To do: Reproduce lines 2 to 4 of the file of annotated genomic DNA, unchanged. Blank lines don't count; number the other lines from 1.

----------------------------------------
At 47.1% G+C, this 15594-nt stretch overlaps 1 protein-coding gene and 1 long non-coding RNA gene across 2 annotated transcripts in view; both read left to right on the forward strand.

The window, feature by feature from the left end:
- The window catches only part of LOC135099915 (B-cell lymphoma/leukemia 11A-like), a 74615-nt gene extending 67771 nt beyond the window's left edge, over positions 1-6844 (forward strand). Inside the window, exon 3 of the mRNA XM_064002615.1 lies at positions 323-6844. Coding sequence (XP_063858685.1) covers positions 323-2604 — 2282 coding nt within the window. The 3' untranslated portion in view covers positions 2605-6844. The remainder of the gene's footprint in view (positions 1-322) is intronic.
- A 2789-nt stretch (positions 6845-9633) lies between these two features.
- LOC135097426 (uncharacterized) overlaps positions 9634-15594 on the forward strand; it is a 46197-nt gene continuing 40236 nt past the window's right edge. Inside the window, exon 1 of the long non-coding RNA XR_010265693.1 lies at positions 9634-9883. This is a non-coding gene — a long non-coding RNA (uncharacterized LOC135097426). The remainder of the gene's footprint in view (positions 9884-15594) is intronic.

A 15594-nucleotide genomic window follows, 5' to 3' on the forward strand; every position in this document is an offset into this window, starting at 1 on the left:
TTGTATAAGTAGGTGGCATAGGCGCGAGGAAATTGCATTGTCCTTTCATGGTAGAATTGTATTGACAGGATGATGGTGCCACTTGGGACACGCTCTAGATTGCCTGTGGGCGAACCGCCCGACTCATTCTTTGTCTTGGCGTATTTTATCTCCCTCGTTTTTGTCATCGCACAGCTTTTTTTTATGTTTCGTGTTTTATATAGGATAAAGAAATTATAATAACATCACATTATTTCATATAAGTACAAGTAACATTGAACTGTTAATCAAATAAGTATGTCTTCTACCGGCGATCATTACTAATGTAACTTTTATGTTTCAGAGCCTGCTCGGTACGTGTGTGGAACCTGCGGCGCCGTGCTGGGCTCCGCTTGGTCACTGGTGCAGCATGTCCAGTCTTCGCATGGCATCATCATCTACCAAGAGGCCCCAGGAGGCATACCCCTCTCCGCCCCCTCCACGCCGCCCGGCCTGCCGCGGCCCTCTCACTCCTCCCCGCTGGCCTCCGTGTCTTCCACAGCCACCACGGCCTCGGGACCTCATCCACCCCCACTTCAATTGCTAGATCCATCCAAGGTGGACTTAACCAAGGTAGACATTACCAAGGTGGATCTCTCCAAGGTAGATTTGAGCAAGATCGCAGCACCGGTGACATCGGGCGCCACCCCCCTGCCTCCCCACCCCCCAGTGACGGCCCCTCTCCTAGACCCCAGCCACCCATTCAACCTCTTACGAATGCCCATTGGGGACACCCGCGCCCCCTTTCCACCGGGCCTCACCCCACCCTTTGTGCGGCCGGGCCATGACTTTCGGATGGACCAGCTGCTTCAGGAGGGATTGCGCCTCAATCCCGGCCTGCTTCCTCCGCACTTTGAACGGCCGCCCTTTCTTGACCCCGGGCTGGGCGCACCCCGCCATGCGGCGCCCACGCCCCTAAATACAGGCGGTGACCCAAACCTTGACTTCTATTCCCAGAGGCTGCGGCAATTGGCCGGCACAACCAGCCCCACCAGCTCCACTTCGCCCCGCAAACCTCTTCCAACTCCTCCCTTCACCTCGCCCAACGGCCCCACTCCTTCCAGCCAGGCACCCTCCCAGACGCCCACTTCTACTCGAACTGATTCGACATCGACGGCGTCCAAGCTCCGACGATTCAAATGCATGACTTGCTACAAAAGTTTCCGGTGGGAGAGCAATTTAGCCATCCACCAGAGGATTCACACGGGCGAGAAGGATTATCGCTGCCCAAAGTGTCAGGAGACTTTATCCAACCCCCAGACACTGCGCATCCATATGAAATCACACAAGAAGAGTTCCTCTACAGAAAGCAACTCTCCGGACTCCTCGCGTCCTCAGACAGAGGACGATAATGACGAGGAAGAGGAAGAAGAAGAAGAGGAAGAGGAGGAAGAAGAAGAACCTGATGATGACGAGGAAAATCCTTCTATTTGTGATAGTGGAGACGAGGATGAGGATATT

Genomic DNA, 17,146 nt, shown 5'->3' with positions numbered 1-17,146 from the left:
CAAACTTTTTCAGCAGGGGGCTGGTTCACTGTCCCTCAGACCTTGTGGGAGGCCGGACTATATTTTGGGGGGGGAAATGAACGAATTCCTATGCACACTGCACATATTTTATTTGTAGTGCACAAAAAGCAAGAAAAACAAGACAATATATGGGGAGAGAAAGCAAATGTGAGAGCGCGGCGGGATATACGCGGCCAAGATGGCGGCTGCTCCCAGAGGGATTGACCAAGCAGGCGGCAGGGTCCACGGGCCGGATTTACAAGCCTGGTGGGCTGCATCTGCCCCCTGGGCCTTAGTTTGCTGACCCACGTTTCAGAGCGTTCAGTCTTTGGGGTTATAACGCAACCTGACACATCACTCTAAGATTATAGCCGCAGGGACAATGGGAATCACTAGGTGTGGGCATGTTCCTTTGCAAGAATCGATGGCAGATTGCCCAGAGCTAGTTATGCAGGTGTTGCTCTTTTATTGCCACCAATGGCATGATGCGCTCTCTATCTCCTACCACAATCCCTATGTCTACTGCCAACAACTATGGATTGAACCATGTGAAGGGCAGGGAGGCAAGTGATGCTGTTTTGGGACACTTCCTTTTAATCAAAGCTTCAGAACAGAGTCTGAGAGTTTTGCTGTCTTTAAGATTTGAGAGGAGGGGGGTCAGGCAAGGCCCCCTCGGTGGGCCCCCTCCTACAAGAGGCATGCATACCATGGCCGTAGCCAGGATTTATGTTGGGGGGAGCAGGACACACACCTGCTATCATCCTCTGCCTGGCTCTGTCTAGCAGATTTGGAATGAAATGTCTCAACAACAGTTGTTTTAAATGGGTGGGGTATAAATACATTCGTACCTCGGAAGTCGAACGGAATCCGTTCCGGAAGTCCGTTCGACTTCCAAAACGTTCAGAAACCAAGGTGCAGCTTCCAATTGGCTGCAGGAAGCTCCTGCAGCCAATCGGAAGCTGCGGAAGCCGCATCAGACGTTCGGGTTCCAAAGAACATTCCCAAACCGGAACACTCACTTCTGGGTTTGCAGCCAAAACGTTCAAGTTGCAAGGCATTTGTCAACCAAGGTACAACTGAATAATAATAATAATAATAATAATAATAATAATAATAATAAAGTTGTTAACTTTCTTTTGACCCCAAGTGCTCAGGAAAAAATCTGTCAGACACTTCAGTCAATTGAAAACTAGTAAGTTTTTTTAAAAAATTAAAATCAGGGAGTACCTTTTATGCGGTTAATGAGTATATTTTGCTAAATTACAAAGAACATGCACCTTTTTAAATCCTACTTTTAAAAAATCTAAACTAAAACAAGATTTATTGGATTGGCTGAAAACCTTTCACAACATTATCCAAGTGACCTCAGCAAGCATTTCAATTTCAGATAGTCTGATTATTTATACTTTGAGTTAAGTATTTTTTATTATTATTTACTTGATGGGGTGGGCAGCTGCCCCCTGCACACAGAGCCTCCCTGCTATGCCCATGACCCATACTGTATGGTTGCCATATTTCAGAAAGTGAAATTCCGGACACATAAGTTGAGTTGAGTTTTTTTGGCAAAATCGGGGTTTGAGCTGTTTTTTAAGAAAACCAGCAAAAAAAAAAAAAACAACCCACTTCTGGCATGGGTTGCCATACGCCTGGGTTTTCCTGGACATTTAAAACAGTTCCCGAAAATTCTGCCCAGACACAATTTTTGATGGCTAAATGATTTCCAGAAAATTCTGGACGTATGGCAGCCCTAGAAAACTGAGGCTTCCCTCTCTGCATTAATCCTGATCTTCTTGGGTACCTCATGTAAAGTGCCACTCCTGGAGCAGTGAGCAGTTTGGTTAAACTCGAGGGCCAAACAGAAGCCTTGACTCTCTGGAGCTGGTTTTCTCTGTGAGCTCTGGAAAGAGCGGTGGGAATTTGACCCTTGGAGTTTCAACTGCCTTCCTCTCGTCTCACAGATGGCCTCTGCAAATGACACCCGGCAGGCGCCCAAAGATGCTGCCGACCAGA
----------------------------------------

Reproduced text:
The window, feature by feature from the left end:
- The window catches only part of LOC135099915 (B-cell lymphoma/leukemia 11A-like), a 74615-nt gene extending 67771 nt beyond the window's left edge, over positions 1-6844 (forward strand). Inside the window, exon 3 of the mRNA XM_064002615.1 lies at positions 323-6844. Coding sequence (XP_063858685.1) covers positions 323-2604 — 2282 coding nt within the window. The 3' untranslated portion in view covers positions 2605-6844. The remainder of the gene's footprint in view (positions 1-322) is intronic.
- A 2789-nt stretch (positions 6845-9633) lies between these two features.